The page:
The art world, for far too long, has had an actively exclusionary agenda with regards to female representation. Sure, women made it into the most prestigious galleries, but only as the subjects of the artist and only to be objectified by the scrutiny of the gallery’s audience – seldom as the artists themselves. To this day, despite 66% of applications to postgraduate studies in the creative arts and design sectors in the UK being by women, only 32% of artists represented by London’s main galleries were female. On top of this, according to a study led by The Center for the Study of Women in Television and Film, as of 2019, women globally accounted for 12% of directors working in the top 100 grossing films but only 2% as cinematographers. This is not surprising, given that, for example, the American Society of Cinematographers only admitted their first female Director of Photography in 1980. Lastly, but certainly not for lack of statistical data, despite 80% of photography graduates being women, only 15% become professional photographers and of those 15% who make it, their earnings, on average, are 40% lower than those of their male counterparts. The numbers do speak for themselves: ironically, for a world forged around the idea of seeing and being seen, very few women are given the opportunity to be noticed and recognised.
From Representation to Dialogue
Hundred Heroines, born upon the cusp of the 100th anniversary of the women’s right to vote in the UK, marks a decisive turning point and one that finally sets to frame women both behind and in front of the lens often obscured by institutional patriarchy. Since the turn of the 20th century, art moved away from its figurative or mimetic roots and, rather than looking outwardly to the natural world, turned in on itself, beginning to question its very integrity, its role, in other words: its identity. Who is the artist and what exactly is art? Since then, art has come to signify more than just aesthetic form or style to become something bigger than the canvas, reproduced print or gelatin silver film. Arthur Danto called it ‘the end of art’ but don’t be fooled by its attention-grabbing title; Danto’s theory of aesthetics isn’t about the dissolution of art, but of the birth of a different kind of art, called an ‘artworld’, in which art grew closer to philosophy, and thus to theory rather than to practice. An artwork is now the medium through which we not only impart our subjective world-view but also contextualise on the wider issues afflicting society. Art is not merely something we look at but something we can look through to see the world in a different way. Art as a dialogue rather than mere representation.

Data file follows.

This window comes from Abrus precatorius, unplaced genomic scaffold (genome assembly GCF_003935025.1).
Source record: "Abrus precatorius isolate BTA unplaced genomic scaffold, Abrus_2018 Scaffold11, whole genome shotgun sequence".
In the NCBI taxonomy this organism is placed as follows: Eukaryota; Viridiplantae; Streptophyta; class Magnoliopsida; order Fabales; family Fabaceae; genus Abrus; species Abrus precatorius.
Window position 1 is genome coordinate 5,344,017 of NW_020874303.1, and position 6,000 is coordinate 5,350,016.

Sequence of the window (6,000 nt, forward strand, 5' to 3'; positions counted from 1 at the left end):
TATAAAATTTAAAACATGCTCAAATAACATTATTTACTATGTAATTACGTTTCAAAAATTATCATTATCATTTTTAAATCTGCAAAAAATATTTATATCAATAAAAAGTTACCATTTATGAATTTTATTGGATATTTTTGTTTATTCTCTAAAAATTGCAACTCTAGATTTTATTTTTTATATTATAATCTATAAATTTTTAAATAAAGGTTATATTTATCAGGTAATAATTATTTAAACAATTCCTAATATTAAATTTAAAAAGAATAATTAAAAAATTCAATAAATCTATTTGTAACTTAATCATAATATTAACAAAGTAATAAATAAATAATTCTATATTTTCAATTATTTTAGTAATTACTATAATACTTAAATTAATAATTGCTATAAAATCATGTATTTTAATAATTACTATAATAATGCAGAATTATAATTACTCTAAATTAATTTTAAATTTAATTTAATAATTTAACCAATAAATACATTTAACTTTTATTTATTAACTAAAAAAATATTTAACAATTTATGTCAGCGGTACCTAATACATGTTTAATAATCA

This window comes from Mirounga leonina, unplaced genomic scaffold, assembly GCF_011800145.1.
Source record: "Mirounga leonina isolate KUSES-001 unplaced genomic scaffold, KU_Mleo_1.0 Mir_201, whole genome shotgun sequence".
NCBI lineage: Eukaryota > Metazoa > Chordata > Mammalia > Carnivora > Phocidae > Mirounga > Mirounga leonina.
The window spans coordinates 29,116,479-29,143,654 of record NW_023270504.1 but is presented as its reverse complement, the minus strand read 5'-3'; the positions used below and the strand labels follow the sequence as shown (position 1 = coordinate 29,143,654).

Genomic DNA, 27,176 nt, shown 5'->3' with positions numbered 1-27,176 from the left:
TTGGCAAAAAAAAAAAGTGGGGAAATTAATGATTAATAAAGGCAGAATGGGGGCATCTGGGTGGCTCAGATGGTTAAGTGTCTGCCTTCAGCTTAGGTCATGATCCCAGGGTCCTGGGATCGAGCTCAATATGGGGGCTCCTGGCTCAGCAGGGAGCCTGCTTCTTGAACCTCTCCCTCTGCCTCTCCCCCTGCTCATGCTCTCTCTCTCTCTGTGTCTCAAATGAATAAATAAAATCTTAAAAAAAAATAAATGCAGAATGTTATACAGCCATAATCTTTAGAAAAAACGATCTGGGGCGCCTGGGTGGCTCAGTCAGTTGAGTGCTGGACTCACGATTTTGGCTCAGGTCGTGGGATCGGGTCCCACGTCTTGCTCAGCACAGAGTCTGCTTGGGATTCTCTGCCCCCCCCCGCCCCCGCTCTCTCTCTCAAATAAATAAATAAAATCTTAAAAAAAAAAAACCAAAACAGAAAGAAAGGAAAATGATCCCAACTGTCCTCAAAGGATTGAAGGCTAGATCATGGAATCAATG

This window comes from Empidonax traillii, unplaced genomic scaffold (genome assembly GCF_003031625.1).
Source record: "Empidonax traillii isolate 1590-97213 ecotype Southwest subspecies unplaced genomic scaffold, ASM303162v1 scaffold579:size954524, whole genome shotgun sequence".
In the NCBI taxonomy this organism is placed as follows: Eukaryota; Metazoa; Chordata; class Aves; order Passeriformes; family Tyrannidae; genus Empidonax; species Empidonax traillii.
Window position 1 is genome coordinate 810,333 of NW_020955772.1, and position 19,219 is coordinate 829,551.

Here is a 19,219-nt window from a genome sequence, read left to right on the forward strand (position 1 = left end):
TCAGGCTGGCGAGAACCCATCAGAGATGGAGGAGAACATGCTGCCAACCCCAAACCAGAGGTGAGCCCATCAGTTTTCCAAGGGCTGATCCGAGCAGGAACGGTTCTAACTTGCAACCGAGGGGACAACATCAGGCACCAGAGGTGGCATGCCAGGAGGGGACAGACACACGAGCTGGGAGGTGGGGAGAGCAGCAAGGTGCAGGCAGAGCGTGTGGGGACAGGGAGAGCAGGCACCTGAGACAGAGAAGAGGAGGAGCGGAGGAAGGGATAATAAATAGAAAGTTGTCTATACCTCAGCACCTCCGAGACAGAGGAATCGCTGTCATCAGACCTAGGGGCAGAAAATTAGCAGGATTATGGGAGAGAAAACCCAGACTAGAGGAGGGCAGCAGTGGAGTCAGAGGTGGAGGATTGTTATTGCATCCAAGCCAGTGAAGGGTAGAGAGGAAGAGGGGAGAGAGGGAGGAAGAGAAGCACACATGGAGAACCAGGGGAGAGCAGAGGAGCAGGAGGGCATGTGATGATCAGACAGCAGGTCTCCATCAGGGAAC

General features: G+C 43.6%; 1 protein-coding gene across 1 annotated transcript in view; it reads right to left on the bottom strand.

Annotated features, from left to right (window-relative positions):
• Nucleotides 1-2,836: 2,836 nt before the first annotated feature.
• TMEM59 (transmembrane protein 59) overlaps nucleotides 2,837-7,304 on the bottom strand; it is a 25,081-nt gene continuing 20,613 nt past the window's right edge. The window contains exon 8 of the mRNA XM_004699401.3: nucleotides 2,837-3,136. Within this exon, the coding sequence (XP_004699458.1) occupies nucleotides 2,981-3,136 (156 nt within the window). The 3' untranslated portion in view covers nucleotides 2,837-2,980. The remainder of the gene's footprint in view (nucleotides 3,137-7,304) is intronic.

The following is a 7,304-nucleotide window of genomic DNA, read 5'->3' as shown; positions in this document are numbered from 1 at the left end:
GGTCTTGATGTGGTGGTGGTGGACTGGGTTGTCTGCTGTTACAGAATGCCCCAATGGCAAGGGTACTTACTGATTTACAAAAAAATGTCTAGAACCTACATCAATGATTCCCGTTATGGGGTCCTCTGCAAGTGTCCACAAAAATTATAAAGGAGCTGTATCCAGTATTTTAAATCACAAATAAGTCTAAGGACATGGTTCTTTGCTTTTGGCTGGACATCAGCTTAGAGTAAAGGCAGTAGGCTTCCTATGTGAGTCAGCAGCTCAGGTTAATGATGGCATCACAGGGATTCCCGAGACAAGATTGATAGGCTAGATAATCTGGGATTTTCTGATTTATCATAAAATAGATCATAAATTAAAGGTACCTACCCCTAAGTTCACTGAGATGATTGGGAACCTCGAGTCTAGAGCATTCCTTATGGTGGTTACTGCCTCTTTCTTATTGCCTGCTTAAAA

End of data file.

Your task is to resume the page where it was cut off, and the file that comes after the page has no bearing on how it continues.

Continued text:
From Feminism to Intersectionality
Unfortunately, for far too long, we have been condemned to seeing the world through the male gaze, that act of looking, coined by feminist film critic Laura Mulvey, that doesn’t seek to broaden its horizons to multiplicity and diversity but rather settles for the status quo defined by the heteronormativity of institutions, governing bodies and practices run by men. Nowadays, the role of institutions is not just about putting women in the spotlight, it is about fulfilling one of art’s now recognised roles: that of aiding us towards novel, exciting and critical ways of seeing ourselves and the world around us. How can art be representative if women, POC and queer artists don’t figure both behind and infront of the artistic lens? The fundamental epistemic role of art, and by de facto, of its artists is one that has been greatly underestimated in the past but that can now, via the reframing of its medium and, most importantly, of its message, be made known worldwide. Art as a tool not merely for self-expression and catharsis but as a medium through which one can learn a new message, take home a new point of view and, for a moment, become this ‘other’ previously regarded as the unknown. Hundred Heroines functions both as a platform to finally give female artists the opportunity to present themselves to the world and as a medium through which to present the feminine gaze. The feminine gaze, needn’t be reduced to biological sex – in fact, this gaze has little to do with gender and a lot more to do with our behaviours and the way we perform our idea of sexuality and creativity. It is not merely a term used to showcase art created by women, but rather a terminology that accommodates a feminist, intersectional and accomodating point of view. In a world ordered by sexual imbalance, the way we see is filtered through the lens of the passive female versus the active male, the object and the subject, the submissive and the dominant. The feminine gaze asks to re-frame and disassociate the way we conflate gender with sexuality and creativity. By rejecting the biological essentialism behind art, we open our minds to the exploration of a world of power, submission and creativity as seen through the lens of performativity. The feminine gaze doesn’t necessarily question who we are but who we want to be.
Hundred Heroines & the Future of Art
Moving forward, it is imperative for institutions to further the discourse on inclusivity and diversity in the art world. Platforms like Hundred Heroines will continue to advance, advocate and expand this dialogue in order to make art more accessible to women but also to increase the public’s knowledge of two artforms, that of photography and film, too often associated with the male gaze. Hundred Heroines picks up after the shattered remains of institutional patriarchy and all the galleries that, for centuries, failed to recognise inclusivity by giving artists previously unnoticed or underrepresented an opportunity not only to see but finally, also, to be seen.
By Gabriella Gasparini